UMD researchers make new discovery to stop the spread of breast cancer

Chances are you know someone who's been diagnosed with breast cancer, a friend, a family member, maybe even yourself.

So much research is being done right now to improve treatment. And some huge strides are being made right here in Baltimore.

Researchers at the University of Maryland Greenebaum Cancer Center have discovered something new that could stop cancer from spreading.

Dr. Stuart Martin made the discovery while looking at how breast cancer cells spread to other parts of the body. 

"We studied free floating tumor cells and we found they generated these tenacles on their surface that hadn't been seen before that we named microtenacles."

Those microtenacles play a significant role in breast cancer patients and the odds of cancer returning in other parts of the body.

Dr. Martin says, "Primary tumors in breast cancer shed millions of cells into the blood stream almost every day, the question of significance to patients is what the fate of these circulating cells."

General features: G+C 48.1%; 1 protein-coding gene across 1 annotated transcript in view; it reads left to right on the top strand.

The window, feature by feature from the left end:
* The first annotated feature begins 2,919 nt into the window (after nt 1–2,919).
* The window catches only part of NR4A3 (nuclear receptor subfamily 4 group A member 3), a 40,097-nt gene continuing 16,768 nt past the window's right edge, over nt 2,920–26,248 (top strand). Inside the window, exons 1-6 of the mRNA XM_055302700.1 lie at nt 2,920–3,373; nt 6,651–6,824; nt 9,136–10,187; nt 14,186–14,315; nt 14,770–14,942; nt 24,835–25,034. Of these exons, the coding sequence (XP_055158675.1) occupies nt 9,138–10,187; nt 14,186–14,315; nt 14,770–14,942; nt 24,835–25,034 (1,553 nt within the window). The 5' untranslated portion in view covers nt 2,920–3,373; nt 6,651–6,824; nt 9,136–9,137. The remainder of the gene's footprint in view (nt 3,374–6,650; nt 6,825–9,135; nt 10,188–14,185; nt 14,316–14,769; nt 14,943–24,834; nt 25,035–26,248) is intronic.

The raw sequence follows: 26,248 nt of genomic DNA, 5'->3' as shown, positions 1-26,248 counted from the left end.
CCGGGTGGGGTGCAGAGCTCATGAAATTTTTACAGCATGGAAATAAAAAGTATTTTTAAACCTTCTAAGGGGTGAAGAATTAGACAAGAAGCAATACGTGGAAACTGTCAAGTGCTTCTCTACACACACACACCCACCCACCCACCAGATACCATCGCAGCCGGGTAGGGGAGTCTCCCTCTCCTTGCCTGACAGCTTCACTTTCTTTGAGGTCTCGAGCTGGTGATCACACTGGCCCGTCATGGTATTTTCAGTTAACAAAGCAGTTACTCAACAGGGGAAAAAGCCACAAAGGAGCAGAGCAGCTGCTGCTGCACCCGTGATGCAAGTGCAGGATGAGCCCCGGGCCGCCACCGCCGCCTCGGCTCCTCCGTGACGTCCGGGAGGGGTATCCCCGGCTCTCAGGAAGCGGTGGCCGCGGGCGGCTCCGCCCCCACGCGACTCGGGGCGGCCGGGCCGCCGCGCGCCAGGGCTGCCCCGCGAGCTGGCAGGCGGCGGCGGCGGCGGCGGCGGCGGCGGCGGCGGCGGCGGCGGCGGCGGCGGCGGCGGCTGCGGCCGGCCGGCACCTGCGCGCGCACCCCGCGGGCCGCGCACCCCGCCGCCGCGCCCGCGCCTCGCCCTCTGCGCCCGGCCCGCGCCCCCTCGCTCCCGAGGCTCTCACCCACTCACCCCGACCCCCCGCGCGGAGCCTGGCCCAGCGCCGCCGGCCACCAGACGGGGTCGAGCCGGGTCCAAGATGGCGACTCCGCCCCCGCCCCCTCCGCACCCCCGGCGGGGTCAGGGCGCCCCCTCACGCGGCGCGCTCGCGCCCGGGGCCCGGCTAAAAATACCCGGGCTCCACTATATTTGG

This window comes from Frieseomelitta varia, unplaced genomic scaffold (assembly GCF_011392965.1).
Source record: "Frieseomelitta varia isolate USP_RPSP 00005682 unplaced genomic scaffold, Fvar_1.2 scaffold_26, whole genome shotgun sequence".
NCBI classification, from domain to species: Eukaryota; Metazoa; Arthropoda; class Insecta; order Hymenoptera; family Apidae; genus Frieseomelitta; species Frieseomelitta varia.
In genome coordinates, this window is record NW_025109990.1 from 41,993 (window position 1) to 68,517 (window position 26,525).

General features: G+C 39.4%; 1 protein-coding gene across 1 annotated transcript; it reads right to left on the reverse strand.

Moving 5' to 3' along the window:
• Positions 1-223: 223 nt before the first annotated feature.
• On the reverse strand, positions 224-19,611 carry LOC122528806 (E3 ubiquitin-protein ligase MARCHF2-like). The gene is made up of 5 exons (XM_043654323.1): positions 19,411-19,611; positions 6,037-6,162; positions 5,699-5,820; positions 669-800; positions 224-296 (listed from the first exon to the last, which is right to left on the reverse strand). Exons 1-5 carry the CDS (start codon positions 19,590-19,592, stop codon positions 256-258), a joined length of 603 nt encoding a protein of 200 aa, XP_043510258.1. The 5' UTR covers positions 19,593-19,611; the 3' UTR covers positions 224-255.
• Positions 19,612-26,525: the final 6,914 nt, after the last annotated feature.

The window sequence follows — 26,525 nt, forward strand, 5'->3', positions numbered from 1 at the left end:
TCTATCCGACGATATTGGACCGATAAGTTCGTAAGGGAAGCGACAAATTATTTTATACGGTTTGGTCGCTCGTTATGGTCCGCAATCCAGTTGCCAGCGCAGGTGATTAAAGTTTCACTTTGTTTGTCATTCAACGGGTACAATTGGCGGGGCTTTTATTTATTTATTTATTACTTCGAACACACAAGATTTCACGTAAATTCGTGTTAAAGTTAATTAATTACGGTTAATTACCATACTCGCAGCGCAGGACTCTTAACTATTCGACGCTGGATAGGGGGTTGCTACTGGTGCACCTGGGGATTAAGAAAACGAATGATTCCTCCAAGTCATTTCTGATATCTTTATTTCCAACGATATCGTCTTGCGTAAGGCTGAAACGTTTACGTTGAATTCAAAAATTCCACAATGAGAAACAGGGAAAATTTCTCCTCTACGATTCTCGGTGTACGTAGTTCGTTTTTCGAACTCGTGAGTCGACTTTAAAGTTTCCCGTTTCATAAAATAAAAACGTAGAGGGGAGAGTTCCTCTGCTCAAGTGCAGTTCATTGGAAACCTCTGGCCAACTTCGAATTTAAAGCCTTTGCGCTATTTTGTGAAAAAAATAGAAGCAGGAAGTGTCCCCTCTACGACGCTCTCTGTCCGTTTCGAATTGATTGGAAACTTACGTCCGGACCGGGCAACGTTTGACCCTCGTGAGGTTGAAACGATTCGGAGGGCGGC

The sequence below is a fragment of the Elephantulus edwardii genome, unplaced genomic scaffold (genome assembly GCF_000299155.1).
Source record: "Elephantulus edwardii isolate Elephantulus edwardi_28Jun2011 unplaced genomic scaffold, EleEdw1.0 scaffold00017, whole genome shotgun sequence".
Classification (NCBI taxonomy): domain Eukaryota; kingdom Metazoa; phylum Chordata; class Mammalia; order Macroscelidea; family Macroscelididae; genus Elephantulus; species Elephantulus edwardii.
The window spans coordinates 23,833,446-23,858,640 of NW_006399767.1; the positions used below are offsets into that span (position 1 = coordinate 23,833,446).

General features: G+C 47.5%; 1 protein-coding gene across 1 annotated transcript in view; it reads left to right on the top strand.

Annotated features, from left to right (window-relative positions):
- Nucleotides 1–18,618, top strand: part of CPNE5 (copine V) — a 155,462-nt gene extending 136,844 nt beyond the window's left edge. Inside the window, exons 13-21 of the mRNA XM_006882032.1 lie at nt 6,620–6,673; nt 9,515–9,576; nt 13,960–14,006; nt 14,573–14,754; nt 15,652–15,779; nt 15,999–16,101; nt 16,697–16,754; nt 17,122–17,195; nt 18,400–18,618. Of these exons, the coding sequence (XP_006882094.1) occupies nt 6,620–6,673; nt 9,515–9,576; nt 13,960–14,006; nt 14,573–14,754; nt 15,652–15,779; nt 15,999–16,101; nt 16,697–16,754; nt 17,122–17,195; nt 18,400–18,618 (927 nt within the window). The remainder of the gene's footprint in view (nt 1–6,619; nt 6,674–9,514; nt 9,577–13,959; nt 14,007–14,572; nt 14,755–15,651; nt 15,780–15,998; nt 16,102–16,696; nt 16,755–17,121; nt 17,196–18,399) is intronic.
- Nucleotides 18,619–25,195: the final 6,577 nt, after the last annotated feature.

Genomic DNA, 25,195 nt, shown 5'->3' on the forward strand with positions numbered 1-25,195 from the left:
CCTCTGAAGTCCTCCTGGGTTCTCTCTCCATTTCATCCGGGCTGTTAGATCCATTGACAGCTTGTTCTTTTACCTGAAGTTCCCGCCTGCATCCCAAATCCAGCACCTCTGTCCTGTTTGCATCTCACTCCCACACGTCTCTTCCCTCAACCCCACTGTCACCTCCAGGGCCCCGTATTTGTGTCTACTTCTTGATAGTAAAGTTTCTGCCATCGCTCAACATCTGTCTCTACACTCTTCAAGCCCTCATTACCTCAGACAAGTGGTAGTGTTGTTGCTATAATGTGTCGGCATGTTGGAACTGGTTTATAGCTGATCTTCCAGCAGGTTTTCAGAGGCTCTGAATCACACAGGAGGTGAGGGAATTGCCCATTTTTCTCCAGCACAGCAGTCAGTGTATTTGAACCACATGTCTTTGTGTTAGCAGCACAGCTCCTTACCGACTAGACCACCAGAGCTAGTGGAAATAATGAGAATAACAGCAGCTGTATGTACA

Dr. Martin says most of those cells self destruct, but the ones that make it into the blood stream can pose a significant risk.

"So when breast cancer or any cancer moves to a distant site they often travel through the blood and this of course is one of the most dangerous phases of the disease for patients because the first tumor that occurs for breast cancer is often easily removed by surgery but once cancer spreads to the bones or brain, it's much more difficult to treat," says Dr. Martin.

For those who've been diagnosed with breast cancer like Tanya Mack, the risk of recurrence is always in the back of her mind.

Tanya says, "We have a strong family history in my family. My mother basically had the same diagnosis about 20 years ago."  

Dr. Martin says the goal of his research, which is partly funded by Komen, is to come up with another way to prevent cancer from spreading. 

"As we move from drugs that inhibit tumor growth we also need classes of drugs to prevent them from spreading around."

Tanya says, "If they could find some answer as to how we could stop this and stop the way these different things spread that would just be phenomenal." 

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